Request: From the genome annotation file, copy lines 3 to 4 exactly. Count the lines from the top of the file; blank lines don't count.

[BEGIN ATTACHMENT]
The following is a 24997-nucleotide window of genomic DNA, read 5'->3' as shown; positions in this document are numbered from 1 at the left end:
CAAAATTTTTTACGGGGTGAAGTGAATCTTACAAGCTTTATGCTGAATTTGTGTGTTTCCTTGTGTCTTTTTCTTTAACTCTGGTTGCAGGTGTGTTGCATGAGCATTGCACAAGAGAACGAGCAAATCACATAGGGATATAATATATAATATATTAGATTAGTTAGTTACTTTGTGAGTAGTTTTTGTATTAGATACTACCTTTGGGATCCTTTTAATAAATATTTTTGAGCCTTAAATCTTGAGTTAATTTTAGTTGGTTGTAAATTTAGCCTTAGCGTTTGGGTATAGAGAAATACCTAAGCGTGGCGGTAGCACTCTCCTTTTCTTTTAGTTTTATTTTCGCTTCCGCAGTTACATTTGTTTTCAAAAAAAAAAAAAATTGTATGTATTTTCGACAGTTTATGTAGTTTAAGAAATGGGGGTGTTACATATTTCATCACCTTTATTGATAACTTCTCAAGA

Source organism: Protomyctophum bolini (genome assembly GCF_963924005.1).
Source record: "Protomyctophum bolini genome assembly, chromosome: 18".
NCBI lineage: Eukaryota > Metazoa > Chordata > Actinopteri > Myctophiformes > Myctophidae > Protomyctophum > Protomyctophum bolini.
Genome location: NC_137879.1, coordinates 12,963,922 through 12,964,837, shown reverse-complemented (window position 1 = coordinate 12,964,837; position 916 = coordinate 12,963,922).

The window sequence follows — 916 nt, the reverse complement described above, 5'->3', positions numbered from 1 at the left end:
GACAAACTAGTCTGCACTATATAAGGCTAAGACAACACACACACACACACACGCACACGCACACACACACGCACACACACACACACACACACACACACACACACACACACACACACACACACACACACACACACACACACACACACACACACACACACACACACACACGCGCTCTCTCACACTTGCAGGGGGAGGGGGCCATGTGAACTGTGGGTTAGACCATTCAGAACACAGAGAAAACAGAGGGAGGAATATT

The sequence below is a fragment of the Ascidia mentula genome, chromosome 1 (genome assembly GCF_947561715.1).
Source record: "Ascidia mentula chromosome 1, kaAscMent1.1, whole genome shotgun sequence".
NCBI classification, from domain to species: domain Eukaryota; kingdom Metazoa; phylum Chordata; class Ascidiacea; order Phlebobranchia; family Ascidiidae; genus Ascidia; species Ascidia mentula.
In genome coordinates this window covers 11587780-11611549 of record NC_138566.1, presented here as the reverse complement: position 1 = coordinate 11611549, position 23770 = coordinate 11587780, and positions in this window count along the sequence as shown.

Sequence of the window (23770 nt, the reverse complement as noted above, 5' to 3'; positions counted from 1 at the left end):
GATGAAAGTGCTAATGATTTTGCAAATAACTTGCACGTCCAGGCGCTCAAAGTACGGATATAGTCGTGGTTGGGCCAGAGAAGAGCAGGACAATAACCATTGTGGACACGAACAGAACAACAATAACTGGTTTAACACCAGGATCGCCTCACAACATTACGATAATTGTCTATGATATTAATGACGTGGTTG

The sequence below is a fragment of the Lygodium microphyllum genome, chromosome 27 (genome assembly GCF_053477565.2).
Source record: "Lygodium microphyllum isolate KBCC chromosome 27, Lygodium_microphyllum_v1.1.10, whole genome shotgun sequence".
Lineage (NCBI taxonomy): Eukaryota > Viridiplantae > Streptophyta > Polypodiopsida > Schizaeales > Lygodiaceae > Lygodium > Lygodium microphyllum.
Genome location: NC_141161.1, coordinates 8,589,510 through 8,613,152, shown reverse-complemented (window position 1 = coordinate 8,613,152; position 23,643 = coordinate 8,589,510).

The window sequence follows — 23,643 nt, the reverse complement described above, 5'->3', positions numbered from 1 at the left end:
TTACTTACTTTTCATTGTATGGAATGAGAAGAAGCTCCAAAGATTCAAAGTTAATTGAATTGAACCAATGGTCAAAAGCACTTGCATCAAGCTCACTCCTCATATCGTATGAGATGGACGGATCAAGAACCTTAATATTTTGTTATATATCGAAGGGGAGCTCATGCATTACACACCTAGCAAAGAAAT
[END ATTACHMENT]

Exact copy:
Source organism: Protomyctophum bolini (genome assembly GCF_963924005.1).
Source record: "Protomyctophum bolini genome assembly, chromosome: 18".